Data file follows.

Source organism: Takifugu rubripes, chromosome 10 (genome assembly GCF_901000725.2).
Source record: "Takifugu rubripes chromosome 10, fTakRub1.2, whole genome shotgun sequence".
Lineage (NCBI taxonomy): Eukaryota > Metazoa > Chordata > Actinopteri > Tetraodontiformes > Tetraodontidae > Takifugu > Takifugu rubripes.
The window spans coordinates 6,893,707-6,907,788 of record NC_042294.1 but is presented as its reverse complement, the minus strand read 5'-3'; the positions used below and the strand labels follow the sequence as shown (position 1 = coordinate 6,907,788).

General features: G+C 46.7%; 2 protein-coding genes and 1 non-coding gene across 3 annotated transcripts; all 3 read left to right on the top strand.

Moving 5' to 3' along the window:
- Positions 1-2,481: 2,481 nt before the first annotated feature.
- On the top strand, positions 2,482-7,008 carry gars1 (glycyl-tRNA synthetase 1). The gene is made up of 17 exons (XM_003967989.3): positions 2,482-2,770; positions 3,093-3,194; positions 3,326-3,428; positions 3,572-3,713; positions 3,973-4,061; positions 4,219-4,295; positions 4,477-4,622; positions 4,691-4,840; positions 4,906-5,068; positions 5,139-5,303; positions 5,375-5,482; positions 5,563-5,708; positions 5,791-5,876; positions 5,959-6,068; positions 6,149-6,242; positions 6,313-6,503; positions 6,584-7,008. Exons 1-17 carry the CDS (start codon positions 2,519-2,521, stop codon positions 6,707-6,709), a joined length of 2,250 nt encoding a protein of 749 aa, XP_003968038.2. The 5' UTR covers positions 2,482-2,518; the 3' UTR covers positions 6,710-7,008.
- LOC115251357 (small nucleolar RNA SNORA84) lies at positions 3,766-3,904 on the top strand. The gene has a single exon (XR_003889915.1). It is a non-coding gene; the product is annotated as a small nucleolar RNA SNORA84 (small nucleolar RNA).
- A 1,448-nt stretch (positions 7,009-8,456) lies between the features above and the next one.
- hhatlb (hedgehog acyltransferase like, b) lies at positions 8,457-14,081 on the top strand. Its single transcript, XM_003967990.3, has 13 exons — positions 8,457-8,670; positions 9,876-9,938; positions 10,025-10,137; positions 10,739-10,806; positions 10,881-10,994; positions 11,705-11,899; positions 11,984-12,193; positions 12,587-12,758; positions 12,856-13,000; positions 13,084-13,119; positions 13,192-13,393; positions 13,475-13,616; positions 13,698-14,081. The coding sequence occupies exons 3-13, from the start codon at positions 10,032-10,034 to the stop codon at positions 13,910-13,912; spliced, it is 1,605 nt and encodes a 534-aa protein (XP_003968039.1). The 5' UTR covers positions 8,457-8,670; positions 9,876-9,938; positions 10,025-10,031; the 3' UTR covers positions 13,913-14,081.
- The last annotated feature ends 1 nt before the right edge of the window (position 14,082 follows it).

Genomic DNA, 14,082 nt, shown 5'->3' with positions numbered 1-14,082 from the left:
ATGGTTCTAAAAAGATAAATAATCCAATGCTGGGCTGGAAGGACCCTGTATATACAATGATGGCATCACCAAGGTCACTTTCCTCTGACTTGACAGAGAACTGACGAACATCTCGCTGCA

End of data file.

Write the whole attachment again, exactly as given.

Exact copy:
Source organism: Takifugu rubripes, chromosome 10 (genome assembly GCF_901000725.2).
Source record: "Takifugu rubripes chromosome 10, fTakRub1.2, whole genome shotgun sequence".
Lineage (NCBI taxonomy): Eukaryota > Metazoa > Chordata > Actinopteri > Tetraodontiformes > Tetraodontidae > Takifugu > Takifugu rubripes.
The window spans coordinates 6,893,707-6,907,788 of record NC_042294.1 but is presented as its reverse complement, the minus strand read 5'-3'; the positions used below and the strand labels follow the sequence as shown (position 1 = coordinate 6,907,788).

General features: G+C 46.7%; 2 protein-coding genes and 1 non-coding gene across 3 annotated transcripts; all 3 read left to right on the top strand.

Moving 5' to 3' along the window:
- Positions 1-2,481: 2,481 nt before the first annotated feature.
- On the top strand, positions 2,482-7,008 carry gars1 (glycyl-tRNA synthetase 1). The gene is made up of 17 exons (XM_003967989.3): positions 2,482-2,770; positions 3,093-3,194; positions 3,326-3,428; positions 3,572-3,713; positions 3,973-4,061; positions 4,219-4,295; positions 4,477-4,622; positions 4,691-4,840; positions 4,906-5,068; positions 5,139-5,303; positions 5,375-5,482; positions 5,563-5,708; positions 5,791-5,876; positions 5,959-6,068; positions 6,149-6,242; positions 6,313-6,503; positions 6,584-7,008. Exons 1-17 carry the CDS (start codon positions 2,519-2,521, stop codon positions 6,707-6,709), a joined length of 2,250 nt encoding a protein of 749 aa, XP_003968038.2. The 5' UTR covers positions 2,482-2,518; the 3' UTR covers positions 6,710-7,008.
- LOC115251357 (small nucleolar RNA SNORA84) lies at positions 3,766-3,904 on the top strand. The gene has a single exon (XR_003889915.1). It is a non-coding gene; the product is annotated as a small nucleolar RNA SNORA84 (small nucleolar RNA).
- A 1,448-nt stretch (positions 7,009-8,456) lies between the features above and the next one.
- hhatlb (hedgehog acyltransferase like, b) lies at positions 8,457-14,081 on the top strand. Its single transcript, XM_003967990.3, has 13 exons — positions 8,457-8,670; positions 9,876-9,938; positions 10,025-10,137; positions 10,739-10,806; positions 10,881-10,994; positions 11,705-11,899; positions 11,984-12,193; positions 12,587-12,758; positions 12,856-13,000; positions 13,084-13,119; positions 13,192-13,393; positions 13,475-13,616; positions 13,698-14,081. The coding sequence occupies exons 3-13, from the start codon at positions 10,032-10,034 to the stop codon at positions 13,910-13,912; spliced, it is 1,605 nt and encodes a 534-aa protein (XP_003968039.1). The 5' UTR covers positions 8,457-8,670; positions 9,876-9,938; positions 10,025-10,031; the 3' UTR covers positions 13,913-14,081.
- The last annotated feature ends 1 nt before the right edge of the window (position 14,082 follows it).

Genomic DNA, 14,082 nt, shown 5'->3' with positions numbered 1-14,082 from the left:
ATGGTTCTAAAAAGATAAATAATCCAATGCTGGGCTGGAAGGACCCTGTATATACAATGATGGCATCACCAAGGTCACTTTCCTCTGACTTGACAGAGAACTGACGAACATCTCGCTGCA